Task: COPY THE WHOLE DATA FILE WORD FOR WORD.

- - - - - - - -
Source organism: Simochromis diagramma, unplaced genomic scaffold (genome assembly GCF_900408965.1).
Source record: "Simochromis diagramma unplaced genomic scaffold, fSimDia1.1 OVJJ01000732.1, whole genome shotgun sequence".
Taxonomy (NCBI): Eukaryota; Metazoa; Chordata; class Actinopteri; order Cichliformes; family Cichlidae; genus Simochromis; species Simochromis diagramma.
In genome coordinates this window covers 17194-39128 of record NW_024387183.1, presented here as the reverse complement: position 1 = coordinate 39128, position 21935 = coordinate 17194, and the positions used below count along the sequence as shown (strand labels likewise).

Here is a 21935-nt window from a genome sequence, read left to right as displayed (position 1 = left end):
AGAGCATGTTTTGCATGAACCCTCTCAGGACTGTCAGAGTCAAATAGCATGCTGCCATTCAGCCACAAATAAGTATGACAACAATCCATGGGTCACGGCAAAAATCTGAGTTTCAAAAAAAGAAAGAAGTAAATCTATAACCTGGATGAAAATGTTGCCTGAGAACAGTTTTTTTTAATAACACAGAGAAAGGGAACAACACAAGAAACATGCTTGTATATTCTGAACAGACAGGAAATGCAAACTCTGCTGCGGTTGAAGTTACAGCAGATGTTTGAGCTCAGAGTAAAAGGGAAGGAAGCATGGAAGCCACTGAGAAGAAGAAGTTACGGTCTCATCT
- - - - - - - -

Source organism: Simochromis diagramma, unplaced genomic scaffold (genome assembly GCF_900408965.1).
Source record: "Simochromis diagramma unplaced genomic scaffold, fSimDia1.1 OVJJ01000732.1, whole genome shotgun sequence".
Taxonomy (NCBI): Eukaryota; Metazoa; Chordata; class Actinopteri; order Cichliformes; family Cichlidae; genus Simochromis; species Simochromis diagramma.
In genome coordinates this window covers 17194-39128 of record NW_024387183.1, presented here as the reverse complement: position 1 = coordinate 39128, position 21935 = coordinate 17194, and the positions used below count along the sequence as shown (strand labels likewise).

Here is a 21935-nt window from a genome sequence, read left to right as displayed (position 1 = left end):
AGAGCATGTTTTGCATGAACCCTCTCAGGACTGTCAGAGTCAAATAGCATGCTGCCATTCAGCCACAAATAAGTATGACAACAATCCATGGGTCACGGCAAAAATCTGAGTTTCAAAAAAAGAAAGAAGTAAATCTATAACCTGGATGAAAATGTTGCCTGAGAACAGTTTTTTTTAATAACACAGAGAAAGGGAACAACACAAGAAACATGCTTGTATATTCTGAACAGACAGGAAATGCAAACTCTGCTGCGGTTGAAGTTACAGCAGATGTTTGAGCTCAGAGTAAAAGGGAAGGAAGCATGGAAGCCACTGAGAAGAAGAAGTTACGGTCTCATCT